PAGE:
Home News Verizon Free Message Scam How Does the Verizon Free Message Scam Look?

Verizon Free Message Scam How Does the Verizon Free Message Scam Look?

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The guide offers details on the brand new Verizon Free SMS Scam which is targeting a lot of users in America.

Scammers target mobile users throughout in the United States via fraudulent emails and text messages. Verizon is the most well-known cell phone network in America and has millions of customers across the country.

Scammers are trying to swindle Verizon customers by sending fake text messages that claim to give them an incentive and free gift in exchange for poor and weak signals in the last month. Similar text messages are sent out to users who claim that they will receive rewards for the payment of their last month’s charges.

The users are concerned and would like to learn more regarding The Verizon free message scam.

What is Verizon Message Scam?

Verizon messages scam the latest scam that is circulating through text messages and causing problems for numerous Verizon customers throughout all across the United States. Scammers are sending fake text messages to customers on the Verizon network throughout the United States.

The message contains the name of the person who received it and an untrustworthy hyperlink. The message claims to give the recipient free gifts and rewards in exchange for signal strength of the network, which is weak and weak in the month of September 2021.

Similar messages of scam are sent to customers, soliciting them to click the link that appears suspicious to provide their information and claim reward points for the last bill payment.

How Does the Verizon Free Message Scam Look?

The fake texts appear to be from trusted network providers such as Verizon. It addresses the recipient by their names, and is the result of leaks of details of the users. The message is also made to appear genuine.

The message reads “Verizon Free message: Sorry about the Signal Issues of 15th September “Recipient Name!” Here’s is Little Compensation for you. The message contains a questionable link at the bottom, and the user is asked to click on the link to claim their rewards and other gifts.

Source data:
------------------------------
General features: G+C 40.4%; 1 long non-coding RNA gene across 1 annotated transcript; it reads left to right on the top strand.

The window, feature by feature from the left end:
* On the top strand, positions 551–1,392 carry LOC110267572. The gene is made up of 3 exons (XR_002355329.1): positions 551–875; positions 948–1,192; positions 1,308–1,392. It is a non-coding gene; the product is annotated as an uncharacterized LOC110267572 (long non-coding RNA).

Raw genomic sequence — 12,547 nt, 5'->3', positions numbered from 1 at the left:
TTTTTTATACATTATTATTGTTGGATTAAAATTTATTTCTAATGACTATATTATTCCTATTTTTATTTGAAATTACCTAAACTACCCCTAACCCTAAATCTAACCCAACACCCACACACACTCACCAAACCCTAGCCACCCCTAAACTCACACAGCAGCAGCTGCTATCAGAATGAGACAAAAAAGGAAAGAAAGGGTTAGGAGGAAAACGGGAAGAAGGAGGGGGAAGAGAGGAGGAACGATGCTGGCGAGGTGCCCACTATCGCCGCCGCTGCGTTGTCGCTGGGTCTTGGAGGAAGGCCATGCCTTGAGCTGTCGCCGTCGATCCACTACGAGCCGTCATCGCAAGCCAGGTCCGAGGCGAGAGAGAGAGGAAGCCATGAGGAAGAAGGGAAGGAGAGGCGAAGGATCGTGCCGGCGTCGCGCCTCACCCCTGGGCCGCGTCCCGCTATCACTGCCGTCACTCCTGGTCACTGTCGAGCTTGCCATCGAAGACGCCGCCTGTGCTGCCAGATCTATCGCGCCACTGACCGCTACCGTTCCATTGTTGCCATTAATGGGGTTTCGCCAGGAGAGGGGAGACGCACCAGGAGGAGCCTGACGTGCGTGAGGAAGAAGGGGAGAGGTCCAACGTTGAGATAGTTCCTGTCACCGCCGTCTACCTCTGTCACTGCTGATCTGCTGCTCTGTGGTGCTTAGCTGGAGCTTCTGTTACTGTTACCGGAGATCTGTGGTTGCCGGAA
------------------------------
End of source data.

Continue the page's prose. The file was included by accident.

But, they should not follow or click any link provided by this scam. Verizon Free Scam Message. The message is sent with an unidentified telephone number “1860-996-2595.”

It says “Thanks for your Payment” Thank you for your payment. Please accept the special rebate of $200 by clicking the link below.

What Has Verizon Done to Aware Users?

Verizon has been alerted to a new scam phishing text message targeted at the loyal Verizon customers. The text message enticing scammers entices the users and then redirects them to third-party websites to get their information or to inject viruses into their systems.

Verizon does not send any email or text messages requesting information about your personal details or accounts information. Therefore, if a customer receives an email to their mobile, they must not respond to it and delete the message. Verizon free Message Fraud and remove the message. Below are a few important actions that Verizon will require their customer to follow.

  • Do not respond to emails or text messages from scammers.
  • Do not click on random URLs.
  • Avoid opening or clicking on attachments.
  • Don’t divulge any personal or data information on a website belonging to a third party.


Text scams that are phishing have become well-known and are targeting loyal customers on mobile networks. Verizon customers are complaining about the fraudulent text messages which claim that they will reward poor signal quality. But, there’s no confirmed by Verizon about the reward program that is free for signals that are not good.

Therefore, consumers must avoid this Verizon Free Message Scam. Also, you should learn regarding the best way to guard yourself from scams.

Are you an Verizon customer and have received text messages from a scammer? Please note in the comments section what steps you’ve taken to report the scam.

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Christopher Stern
Christopher Stern is a Washington-based reporter. Chris spent many years covering tech policy as a business reporter for renowned publications. He has extensive experience covering Congress, the Federal Communications Commission, the Federal Trade Commission, and other federal agencies. He is a graduate of Middlebury College. Email:[email protected]

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